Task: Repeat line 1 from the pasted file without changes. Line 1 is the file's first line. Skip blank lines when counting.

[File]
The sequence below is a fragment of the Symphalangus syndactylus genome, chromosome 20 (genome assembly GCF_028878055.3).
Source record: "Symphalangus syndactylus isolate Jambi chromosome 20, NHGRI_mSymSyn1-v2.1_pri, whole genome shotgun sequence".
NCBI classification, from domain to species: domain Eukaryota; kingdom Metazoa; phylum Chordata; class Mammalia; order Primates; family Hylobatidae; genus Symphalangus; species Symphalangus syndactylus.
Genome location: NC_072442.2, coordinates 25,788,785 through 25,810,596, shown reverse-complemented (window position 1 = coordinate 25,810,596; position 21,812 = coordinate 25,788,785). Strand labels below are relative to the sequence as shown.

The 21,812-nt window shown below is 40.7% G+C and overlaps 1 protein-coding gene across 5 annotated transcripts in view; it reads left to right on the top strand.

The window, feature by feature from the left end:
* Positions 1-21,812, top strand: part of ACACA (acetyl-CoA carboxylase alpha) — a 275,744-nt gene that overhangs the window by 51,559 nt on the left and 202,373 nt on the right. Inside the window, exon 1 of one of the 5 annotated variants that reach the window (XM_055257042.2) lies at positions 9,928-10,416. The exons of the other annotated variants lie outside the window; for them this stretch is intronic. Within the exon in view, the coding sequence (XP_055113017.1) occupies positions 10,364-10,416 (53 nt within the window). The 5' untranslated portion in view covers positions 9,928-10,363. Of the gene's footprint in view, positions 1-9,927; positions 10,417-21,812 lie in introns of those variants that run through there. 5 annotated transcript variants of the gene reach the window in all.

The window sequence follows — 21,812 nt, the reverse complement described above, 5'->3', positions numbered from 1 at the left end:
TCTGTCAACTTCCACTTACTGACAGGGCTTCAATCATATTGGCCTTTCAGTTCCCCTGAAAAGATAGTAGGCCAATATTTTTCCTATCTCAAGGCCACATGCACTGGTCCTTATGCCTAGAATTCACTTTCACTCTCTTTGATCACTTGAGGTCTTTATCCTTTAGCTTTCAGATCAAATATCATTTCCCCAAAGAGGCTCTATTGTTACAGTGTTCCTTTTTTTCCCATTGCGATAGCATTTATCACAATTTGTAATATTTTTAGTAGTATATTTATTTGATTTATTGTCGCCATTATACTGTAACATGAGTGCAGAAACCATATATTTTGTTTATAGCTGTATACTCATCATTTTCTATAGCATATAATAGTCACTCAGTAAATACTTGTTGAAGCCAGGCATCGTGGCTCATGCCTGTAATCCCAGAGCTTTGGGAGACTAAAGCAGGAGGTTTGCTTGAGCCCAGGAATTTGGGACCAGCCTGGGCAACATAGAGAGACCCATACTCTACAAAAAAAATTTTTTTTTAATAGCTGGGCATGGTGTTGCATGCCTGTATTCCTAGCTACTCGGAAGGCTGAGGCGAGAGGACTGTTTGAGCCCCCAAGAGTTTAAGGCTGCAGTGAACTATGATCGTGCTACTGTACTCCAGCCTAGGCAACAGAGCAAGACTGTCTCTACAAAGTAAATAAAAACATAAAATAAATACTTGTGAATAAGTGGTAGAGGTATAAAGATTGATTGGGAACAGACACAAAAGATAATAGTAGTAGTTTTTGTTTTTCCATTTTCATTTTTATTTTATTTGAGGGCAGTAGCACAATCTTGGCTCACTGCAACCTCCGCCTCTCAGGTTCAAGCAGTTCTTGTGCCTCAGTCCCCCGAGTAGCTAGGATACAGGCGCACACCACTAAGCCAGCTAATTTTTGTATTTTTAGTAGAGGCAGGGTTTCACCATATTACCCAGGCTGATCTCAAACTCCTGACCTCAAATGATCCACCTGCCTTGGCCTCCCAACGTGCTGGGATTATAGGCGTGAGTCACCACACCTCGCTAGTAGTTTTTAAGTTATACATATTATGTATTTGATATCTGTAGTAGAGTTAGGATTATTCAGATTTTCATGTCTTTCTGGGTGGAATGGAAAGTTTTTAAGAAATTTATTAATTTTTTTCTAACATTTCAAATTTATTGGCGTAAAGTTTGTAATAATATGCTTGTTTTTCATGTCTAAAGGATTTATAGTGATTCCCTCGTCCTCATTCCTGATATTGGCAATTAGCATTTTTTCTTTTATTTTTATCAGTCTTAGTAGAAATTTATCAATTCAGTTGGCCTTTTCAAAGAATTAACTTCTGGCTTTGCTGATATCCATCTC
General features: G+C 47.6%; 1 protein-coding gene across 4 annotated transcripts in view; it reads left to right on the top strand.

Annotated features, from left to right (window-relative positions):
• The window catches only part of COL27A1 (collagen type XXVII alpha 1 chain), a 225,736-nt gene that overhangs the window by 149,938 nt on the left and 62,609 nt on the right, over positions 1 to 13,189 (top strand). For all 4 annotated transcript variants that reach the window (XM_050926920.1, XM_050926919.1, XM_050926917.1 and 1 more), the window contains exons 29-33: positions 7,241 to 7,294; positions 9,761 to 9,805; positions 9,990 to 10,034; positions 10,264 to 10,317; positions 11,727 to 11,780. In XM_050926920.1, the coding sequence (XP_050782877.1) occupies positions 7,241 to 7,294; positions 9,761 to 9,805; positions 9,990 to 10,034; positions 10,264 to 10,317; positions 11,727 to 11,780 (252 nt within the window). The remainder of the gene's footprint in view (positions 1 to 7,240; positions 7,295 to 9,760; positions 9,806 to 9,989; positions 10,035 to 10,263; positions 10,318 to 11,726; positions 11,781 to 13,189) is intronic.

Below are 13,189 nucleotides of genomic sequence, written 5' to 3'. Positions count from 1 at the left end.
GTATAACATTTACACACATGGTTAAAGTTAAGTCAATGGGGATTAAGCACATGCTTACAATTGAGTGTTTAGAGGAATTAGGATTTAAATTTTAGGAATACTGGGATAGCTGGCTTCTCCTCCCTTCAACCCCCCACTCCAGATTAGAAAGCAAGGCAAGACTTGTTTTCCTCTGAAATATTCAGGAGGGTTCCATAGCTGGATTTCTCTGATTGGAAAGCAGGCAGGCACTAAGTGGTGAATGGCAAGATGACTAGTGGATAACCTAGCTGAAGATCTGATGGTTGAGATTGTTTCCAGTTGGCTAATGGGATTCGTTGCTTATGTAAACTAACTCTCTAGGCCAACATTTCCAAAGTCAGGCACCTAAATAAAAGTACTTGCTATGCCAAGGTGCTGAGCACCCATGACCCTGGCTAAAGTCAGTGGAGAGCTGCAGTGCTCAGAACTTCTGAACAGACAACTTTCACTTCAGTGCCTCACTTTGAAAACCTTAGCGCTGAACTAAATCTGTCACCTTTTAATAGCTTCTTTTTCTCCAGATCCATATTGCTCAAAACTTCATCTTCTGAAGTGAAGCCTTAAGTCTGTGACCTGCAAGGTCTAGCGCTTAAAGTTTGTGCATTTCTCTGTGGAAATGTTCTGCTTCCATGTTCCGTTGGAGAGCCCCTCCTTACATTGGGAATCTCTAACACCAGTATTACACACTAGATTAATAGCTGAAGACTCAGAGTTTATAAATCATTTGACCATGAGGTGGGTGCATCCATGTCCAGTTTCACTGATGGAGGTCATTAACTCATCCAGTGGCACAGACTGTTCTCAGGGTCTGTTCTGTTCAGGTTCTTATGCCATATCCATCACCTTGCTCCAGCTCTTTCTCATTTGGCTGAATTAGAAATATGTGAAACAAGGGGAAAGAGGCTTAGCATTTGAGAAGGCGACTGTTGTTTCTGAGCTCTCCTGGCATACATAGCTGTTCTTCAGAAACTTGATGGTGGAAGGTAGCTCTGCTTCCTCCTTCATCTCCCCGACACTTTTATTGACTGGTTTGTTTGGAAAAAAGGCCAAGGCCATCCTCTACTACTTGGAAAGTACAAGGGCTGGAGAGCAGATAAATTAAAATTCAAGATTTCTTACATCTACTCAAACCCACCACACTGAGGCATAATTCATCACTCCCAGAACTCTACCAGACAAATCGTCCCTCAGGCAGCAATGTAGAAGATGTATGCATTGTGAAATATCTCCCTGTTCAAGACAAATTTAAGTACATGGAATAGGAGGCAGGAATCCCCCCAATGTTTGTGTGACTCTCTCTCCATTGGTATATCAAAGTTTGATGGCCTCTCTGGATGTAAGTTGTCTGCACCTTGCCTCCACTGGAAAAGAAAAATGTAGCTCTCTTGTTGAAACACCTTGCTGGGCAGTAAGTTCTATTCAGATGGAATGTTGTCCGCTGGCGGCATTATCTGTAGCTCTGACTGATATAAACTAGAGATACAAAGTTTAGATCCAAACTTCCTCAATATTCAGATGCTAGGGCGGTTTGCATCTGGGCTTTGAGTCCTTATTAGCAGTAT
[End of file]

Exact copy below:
The sequence below is a fragment of the Symphalangus syndactylus genome, chromosome 20 (genome assembly GCF_028878055.3).